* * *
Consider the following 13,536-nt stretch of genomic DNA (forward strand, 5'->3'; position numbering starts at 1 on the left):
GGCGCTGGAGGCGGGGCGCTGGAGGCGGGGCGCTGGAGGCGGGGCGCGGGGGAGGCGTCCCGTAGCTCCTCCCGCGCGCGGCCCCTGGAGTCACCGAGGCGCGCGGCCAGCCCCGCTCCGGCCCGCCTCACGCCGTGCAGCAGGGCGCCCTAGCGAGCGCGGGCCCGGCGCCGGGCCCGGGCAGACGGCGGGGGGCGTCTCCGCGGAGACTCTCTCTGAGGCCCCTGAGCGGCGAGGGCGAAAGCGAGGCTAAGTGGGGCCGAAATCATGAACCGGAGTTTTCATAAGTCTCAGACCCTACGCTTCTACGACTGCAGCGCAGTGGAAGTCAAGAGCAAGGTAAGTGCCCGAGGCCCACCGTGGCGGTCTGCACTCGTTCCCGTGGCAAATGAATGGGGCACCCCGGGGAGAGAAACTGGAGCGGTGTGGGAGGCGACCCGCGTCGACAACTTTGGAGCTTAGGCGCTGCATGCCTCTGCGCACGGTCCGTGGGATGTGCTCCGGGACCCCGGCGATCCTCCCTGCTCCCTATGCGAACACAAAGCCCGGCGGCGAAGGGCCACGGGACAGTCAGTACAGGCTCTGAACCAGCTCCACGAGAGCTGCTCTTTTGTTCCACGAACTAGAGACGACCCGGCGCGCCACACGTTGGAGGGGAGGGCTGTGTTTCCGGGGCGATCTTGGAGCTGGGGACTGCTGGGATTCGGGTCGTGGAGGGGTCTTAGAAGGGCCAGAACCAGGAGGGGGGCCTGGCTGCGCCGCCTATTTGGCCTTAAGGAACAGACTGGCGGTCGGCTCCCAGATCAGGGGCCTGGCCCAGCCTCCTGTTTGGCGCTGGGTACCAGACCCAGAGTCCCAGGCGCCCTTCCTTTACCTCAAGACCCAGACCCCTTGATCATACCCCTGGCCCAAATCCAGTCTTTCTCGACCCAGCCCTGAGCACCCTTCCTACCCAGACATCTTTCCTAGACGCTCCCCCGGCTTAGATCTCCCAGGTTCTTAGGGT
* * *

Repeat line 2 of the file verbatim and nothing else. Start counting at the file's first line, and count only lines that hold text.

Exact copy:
GGCGCTGGAGGCGGGGCGCTGGAGGCGGGGCGCTGGAGGCGGGGCGCGGGGGAGGCGTCCCGTAGCTCCTCCCGCGCGCGGCCCCTGGAGTCACCGAGGCGCGCGGCCAGCCCCGCTCCGGCCCGCCTCACGCCGTGCAGCAGGGCGCCCTAGCGAGCGCGGGCCCGGCGCCGGGCCCGGGCAGACGGCGGGGGGCGTCTCCGCGGAGACTCTCTCTGAGGCCCCTGAGCGGCGAGGGCGAAAGCGAGGCTAAGTGGGGCCGAAATCATGAACCGGAGTTTTCATAAGTCTCAGACCCTACGCTTCTACGACTGCAGCGCAGTGGAAGTCAAGAGCAAGGTAAGTGCCCGAGGCCCACCGTGGCGGTCTGCACTCGTTCCCGTGGCAAATGAATGGGGCACCCCGGGGAGAGAAACTGGAGCGGTGTGGGAGGCGACCCGCGTCGACAACTTTGGAGCTTAGGCGCTGCATGCCTCTGCGCACGGTCCGTGGGATGTGCTCCGGGACCCCGGCGATCCTCCCTGCTCCCTATGCGAACACAAAGCCCGGCGGCGAAGGGCCACGGGACAGTCAGTACAGGCTCTGAACCAGCTCCACGAGAGCTGCTCTTTTGTTCCACGAACTAGAGACGACCCGGCGCGCCACACGTTGGAGGGGAGGGCTGTGTTTCCGGGGCGATCTTGGAGCTGGGGACTGCTGGGATTCGGGTCGTGGAGGGGTCTTAGAAGGGCCAGAACCAGGAGGGGGGCCTGGCTGCGCCGCCTATTTGGCCTTAAGGAACAGACTGGCGGTCGGCTCCCAGATCAGGGGCCTGGCCCAGCCTCCTGTTTGGCGCTGGGTACCAGACCCAGAGTCCCAGGCGCCCTTCCTTTACCTCAAGACCCAGACCCCTTGATCATACCCCTGGCCCAAATCCAGTCTTTCTCGACCCAGCCCTGAGCACCCTTCCTACCCAGACATCTTTCCTAGACGCTCCCCCGGCTTAGATCTCCCAGGTTCTTAGGGT